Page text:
Group H Manuscripts
The character of Group H is represented by Hamburg (M B/1974), which came from a non-Bach circle in Dresden. Its main characteristics are summarised as follows:
It seems to reflect an important character of the lost source, H: a copy of L which was made earlier than F; and,
It can be thought of as the source which contains the processes of revisions which form the important character of this Group, which includes V and the early editions.
Firstly, in H the early state of L is reflected in the following areas:
H represents in many cases the a.corr. reading of L;
H initially lacked two pairs of movements, PrFg.C and Ab, which were the last movements to be added to L in 1742;
The version of PrFg.f is different from that in F, suggesting that this leaf was replaced in L after H was made.
In addition, H also contained some unique errors (mainly missing ties and pitch errors) as well as certain minor improvements, mainly of notational significance.
Why (if this was indeed the case) did Bach make a copy set of WTC II which still lacked two pairs of movements? How does PrFg.f come to be a different version in Fand A? These questions cannot be satisfactorily answered as long as we do not have documentary evidence. Speculation is justified, however, as there are certain biographical clues. The proposed date, ca. 1741 -- from the chronology of reading -- is the year Bach visited his second son, who was then a harpsichordist at the court of Frederic the Great in Berlin. It is reasonable to infer that Bach brought with him a set of music including WTC II, though it was still incomplete. Also worth considering is that, again around this time, two of Bach's most distinguished pupils, namely J. F. Agricola and J. P. Kirnberger, who later became the centre figures in the musical life of Berlin, finished their studies and left Leipzig: they could have made a copy under Bach's supervision and have taken a set each with them. On any of these possible occasions, it would not be inconceivable that Bach simply moved a leaf (PrFg.f) from L to H if he had already worked out an alternative leaf in S.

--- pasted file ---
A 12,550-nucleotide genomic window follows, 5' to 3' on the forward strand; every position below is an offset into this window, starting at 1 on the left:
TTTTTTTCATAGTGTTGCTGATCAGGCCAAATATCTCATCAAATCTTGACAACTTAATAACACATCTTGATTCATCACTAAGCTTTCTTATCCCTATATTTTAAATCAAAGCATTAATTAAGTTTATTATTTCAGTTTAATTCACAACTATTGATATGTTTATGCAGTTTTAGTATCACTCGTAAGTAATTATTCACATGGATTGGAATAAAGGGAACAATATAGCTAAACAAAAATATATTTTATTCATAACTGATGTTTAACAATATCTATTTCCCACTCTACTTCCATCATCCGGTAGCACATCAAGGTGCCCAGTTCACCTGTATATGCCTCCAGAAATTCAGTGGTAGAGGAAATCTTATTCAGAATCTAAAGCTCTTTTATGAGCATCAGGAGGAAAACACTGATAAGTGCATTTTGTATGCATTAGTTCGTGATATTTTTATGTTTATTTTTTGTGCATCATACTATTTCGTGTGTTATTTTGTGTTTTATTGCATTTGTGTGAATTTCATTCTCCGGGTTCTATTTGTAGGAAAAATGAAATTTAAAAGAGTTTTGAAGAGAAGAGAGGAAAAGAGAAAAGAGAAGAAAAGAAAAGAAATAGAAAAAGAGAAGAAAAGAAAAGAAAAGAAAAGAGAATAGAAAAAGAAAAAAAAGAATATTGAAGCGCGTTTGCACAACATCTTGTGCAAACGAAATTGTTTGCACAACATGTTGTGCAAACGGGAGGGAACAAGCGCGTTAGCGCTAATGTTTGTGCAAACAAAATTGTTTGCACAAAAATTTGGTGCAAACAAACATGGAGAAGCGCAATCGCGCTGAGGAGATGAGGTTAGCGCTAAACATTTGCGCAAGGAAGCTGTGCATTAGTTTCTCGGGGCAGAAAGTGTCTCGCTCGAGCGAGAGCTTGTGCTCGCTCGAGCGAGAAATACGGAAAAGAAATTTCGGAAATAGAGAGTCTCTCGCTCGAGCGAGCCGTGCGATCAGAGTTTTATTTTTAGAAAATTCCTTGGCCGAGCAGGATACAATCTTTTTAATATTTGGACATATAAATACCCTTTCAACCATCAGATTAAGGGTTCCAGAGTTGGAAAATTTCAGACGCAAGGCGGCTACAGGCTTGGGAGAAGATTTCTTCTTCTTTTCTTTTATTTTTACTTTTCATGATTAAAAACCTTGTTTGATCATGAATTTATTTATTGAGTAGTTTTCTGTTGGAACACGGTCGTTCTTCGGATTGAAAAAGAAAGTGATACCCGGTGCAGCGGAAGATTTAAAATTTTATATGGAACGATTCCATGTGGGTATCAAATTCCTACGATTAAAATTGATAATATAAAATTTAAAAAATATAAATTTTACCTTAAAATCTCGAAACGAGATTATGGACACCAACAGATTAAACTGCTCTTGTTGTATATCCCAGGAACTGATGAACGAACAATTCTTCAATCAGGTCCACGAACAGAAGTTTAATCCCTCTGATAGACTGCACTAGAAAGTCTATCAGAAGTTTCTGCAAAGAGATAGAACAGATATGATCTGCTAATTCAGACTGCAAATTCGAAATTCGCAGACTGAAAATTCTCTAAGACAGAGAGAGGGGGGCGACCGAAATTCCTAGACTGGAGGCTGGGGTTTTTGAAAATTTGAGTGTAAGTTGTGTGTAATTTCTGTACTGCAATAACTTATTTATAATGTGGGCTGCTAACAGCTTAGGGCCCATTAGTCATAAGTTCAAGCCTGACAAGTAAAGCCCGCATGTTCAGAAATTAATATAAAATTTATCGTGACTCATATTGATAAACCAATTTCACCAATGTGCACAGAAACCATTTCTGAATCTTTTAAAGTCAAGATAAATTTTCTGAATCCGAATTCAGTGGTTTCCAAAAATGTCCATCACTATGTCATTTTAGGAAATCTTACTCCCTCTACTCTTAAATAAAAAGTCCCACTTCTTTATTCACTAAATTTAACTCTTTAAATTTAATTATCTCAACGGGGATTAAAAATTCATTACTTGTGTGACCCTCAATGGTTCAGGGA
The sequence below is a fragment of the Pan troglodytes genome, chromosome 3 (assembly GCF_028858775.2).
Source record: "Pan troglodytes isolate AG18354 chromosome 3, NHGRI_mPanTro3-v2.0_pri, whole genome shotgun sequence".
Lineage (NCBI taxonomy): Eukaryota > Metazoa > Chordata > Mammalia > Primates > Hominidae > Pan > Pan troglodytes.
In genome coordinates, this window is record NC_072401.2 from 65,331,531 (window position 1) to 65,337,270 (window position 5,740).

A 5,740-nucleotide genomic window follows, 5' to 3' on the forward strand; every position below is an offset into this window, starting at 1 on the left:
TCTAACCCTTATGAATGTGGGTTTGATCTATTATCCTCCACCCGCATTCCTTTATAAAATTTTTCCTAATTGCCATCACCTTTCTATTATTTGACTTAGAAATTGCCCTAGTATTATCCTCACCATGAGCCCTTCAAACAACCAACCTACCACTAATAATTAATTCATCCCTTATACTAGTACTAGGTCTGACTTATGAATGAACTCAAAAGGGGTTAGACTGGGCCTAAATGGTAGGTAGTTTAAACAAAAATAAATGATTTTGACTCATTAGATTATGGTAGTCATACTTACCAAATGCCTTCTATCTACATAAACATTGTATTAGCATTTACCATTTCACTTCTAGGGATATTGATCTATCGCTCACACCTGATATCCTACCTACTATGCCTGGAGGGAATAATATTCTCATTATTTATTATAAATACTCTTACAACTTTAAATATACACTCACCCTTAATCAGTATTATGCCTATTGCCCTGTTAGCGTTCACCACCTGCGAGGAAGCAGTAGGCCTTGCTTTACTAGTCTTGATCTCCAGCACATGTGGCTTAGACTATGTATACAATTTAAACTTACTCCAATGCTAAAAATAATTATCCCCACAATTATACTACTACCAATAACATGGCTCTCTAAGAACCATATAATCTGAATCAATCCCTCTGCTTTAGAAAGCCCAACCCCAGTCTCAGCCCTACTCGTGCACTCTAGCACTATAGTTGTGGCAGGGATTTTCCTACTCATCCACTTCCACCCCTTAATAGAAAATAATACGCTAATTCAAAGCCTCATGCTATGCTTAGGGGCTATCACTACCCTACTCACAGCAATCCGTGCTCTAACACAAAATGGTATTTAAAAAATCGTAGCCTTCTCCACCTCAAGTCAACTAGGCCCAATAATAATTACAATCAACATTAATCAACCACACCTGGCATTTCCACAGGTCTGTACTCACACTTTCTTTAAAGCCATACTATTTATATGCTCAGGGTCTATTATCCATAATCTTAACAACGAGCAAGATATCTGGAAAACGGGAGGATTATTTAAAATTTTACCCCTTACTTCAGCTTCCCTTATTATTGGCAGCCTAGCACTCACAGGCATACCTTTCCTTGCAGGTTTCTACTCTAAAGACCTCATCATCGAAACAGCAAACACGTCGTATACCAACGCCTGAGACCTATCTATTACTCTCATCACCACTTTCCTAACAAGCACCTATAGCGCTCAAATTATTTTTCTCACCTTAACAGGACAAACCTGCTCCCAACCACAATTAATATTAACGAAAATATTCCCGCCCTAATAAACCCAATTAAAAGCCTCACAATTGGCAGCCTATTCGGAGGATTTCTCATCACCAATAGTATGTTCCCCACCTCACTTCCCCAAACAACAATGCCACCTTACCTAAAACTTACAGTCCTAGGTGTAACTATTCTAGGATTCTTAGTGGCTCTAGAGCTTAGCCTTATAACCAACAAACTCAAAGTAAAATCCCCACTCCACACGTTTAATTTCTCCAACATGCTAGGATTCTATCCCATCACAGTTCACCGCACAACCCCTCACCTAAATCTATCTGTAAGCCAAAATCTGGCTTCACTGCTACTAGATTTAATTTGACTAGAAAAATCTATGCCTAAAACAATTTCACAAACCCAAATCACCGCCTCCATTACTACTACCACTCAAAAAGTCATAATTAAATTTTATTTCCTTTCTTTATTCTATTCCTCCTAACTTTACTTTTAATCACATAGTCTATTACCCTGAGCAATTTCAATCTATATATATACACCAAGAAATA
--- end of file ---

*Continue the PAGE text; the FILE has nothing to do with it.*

This locational information, Berlin, is also suggested by a number of other sources of the Group. For example, amongst the scribes of P 209, we find Kirnberger himself and Anon.302, who was a copyist working for C. P. E. Bach in Berlin. The close link to Group V is also found here: Gottfried van Swieten, who was the Austrian envoy to the court of Frederic the Great in Berlin, is said to have brought several pieces of music by J. S. Bach to the musical circle of Vienna on his return in 1777.
Secondly, it is significant that in Hamburg the missing movements were later supplied from A1by the scribe different to that responsible for the rest of the movements, and many movements were also corrected subsequently, possibly using the same correction exemplar. All of the other sources belonging to this Group contain all these revisions, except H2 in Pr.d.
Considering all of the evidence gathered from various angles, it is highly likely that H was the source inherited by C. P. E. Bach, who actively promoted his father's composition in Berlin. The relation of sources are shown in the following diagram:
H is the lost common source, copied from L. As there are several possibilities as to how it was brought to Berlin, we should consider a possibility that two, slightly different, sets of H found their way there. The one originates from the earlier stage of revisions in L. This would explain the origin of the model for V. Group H1 is represented by Hamburg, including its copy P 206. It is highly likely that there were many more similar copies made from H,commissioned for private sales, illustrated in the above diagram as the several layers around the box of H1. That the same complex array of revisions in Hamburg were also entered in the other copies must remain a possibility, however unlikely it may seem. It is noteworthy that the title page, bearing the date '1742', seems very possibly to be an afterthought, as is attested to in Hamburg. From this intense copying activity stems the common source for the early editions. From the revised state of H1 derived the common source of H2 (H2'). This no longer extant source stemmed from one of the H1 MSS (but not Hamburg itself), which appears to have gone through a fairly systematic conversion of notational matters, such as beaming and the manner of application of accidentals. It also contained serious textual corruptions. From this source stemmed two surviving branch of sources, H2i (usually consisting of P 209, 6138 19 and Horn) and H2ii (usually represented by Mus 2405-T-7, referred to as Dresden).